• Monday, Sep 27, 2021
  • Last Update : 10:06 am

'Look at the sources, terms and conditions before borrowing'

  • Published at 09:35 pm October 27th, 2020
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External borrowing will continue to play an important role in Bangladesh’s fiscal framework and development activities

Since external finance will play an import role in Bangladesh’s fiscal framework regarding post Covid-19 recovery, the country had to prioritize the sources of borrowing, as well as its repayment terms and conditions, said Debapriya Bhattacharya, distinguished fellow at the Centre for Policy Dialogue (CPD) on Tuesday.

He made the remark while addressing a virtual discussion titled "Multilateral Response to Covid-19 – Perspectives for South Asia" on the day.

CPD and the Organization for Economic Co-operation and Development (OECD) jointly organized the discussion in association with India’s Research and Information System for Developing Countries (RIS), Pakistan’s Sustainable Development Policy Institute (SDPI), Institute of Policy Studies of Sri Lanka and Nepal’s South Asia Watch on Trade, Economics and Environment (SAWTEE).

At the discussion, a report titled "Multilateral Development Finance in the Covid-19 Era and Beyond" of OECD was presented at the discussion where it mentioned that multilateral development finance was on the rise and at a faster pace than bilateral cooperation.

The economists also said that the governments in the South Asian countries should divert their concentration to explore international capital markets for mobilizing funds rather than only keeping their concentration on foreign debt based development activities.

Besides, investment financing should also be considered to ensure effective utilization of the remittance to lower dependency on debt financing as those finance comes with conditions, they said.

While explaining the Bangladesh perspective of the report, CPD distinguished fellow Debapriya Bhattacharya said that the county’s external debt was 38% of the country’s GDP. Of the foreign finance, only 4% came as grants while the rest 96% came as debt.

“There are three major external finance demands for Bangladesh - financing post-Covid rebound and recovery, locating compensatory concessional finance in view of LDC graduation and mobilizing for covering shortfall of sustainable development goals' (SDG) financing,” Debapriya remarked in his keynote presentation.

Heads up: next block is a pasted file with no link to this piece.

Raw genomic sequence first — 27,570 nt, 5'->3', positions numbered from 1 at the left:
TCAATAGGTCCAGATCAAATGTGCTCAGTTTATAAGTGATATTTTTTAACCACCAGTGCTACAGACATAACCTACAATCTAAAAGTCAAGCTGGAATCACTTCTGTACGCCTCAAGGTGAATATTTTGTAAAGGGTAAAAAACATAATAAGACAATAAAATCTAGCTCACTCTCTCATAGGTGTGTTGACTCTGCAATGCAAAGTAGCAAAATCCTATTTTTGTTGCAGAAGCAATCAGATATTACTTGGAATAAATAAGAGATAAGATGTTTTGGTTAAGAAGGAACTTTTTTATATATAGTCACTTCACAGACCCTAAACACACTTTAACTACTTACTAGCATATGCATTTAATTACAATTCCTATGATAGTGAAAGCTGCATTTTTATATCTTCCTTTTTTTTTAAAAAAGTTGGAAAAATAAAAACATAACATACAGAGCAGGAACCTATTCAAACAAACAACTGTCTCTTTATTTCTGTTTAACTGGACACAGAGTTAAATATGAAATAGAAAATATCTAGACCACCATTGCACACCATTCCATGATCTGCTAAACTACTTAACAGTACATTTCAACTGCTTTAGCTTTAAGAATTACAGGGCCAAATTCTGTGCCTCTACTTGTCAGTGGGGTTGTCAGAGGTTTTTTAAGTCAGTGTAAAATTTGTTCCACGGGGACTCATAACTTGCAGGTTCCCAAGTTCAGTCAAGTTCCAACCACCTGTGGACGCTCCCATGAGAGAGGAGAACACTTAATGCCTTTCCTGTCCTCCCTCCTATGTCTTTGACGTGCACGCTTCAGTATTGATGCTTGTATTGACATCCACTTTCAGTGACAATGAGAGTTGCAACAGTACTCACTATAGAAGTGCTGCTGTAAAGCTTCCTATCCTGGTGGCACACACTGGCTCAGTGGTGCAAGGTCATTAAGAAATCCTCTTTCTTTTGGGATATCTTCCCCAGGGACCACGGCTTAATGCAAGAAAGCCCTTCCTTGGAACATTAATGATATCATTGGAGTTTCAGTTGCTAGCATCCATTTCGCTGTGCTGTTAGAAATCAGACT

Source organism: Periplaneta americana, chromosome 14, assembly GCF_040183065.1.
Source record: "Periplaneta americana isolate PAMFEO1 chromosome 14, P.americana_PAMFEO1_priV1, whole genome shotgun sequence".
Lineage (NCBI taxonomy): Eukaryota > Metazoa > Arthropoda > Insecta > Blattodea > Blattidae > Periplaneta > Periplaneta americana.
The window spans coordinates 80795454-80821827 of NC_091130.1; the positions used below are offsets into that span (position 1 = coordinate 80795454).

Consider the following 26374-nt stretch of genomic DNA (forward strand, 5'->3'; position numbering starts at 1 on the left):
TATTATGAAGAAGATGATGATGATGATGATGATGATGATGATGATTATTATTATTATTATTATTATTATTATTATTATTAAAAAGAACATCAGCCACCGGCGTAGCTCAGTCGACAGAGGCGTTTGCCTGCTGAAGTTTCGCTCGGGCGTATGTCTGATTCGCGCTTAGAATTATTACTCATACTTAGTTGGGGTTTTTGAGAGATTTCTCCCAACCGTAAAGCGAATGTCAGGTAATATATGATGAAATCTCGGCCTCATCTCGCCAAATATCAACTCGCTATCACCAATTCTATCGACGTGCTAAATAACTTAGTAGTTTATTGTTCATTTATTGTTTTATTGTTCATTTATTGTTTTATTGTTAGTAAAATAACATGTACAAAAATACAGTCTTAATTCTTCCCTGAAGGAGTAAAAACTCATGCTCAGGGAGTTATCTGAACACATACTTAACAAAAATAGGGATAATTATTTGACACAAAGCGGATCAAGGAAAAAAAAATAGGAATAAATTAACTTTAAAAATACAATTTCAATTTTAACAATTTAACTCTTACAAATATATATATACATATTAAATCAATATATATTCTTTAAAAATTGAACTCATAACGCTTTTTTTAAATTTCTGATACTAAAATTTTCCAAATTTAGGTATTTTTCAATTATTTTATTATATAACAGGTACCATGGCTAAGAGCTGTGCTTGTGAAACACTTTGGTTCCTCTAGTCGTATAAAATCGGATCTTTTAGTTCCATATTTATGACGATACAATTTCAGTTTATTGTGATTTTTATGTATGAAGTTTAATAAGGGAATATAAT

External borrowing will continue to play an important role in Bangladesh’s fiscal framework and development activities. In addition, foreign aid and multilateral financing will remain important for Bangladesh in the coming years, said the economist.

"Hence, Bangladesh has to decide carefully and prioritize its external sources, while we also have to innovate new financial instruments with greater concessional elements to service the development needs of the lower and middle income countries (LMICs)," said Debapriya.

"On the other hand, although Bangladesh's debt-to-GDP ratio was better, we have to think about sustainability as there might be debt pressures," he added.

He also called for ensuring access to real time data and information.

Effective negotiation is crucial

Speaking at the discussion, former adviser to the interim government AB Mirza Azizul Islam said that considering the requirement of finance, there was no scope to be complacent with the financing that the multilateral development partners were providing.

Taking about the conditions set by the donors against financing, he said that sometimes some conditions are good for the countries and sometimes they are not and that was where it required negotiation with the donors.

In choosing projects, bureaucrats were mostly unaware about the requirements and that was why many projects were chosen based on the recommendation of the lenders, he said, adding that sometimes those projects are not for the best interest for the countries.

Effective negotiation with the lenders by the recipient countries could help ensure best use of external debts, he mentioned.

Mirza Aziz mentioned that the foreign direct investments come where private investments are high but the private sector investments have been stuck around 20-22% of GPD for long. Much has been talked about to bring ease in doing business to boost investments but not much happened, he said.

Stressing on need-based project selection and funding, CPD chairman Rehman Sobhan said that the authorities should have strong control on selecting sources of finance while adopting a project.

"Which sort of finance would be required or effective for a particular project should be determined for the best interest of the country," he mentioned.

Suggesting ensuring effective utilization of remittance, he said that the inflow of remittance should be used as investment financing rather than consumption financing.

In the Eight Five Plan (FY 2021-25), external resources provide 12.6% of total outlay, while about 54% of the total external resource comes through the public sector.

Net external borrowing to finance the fiscal deficit will gradually increase to 2.37% of GDP (2025), i.e. about 47.4% of net fiscal deficit.

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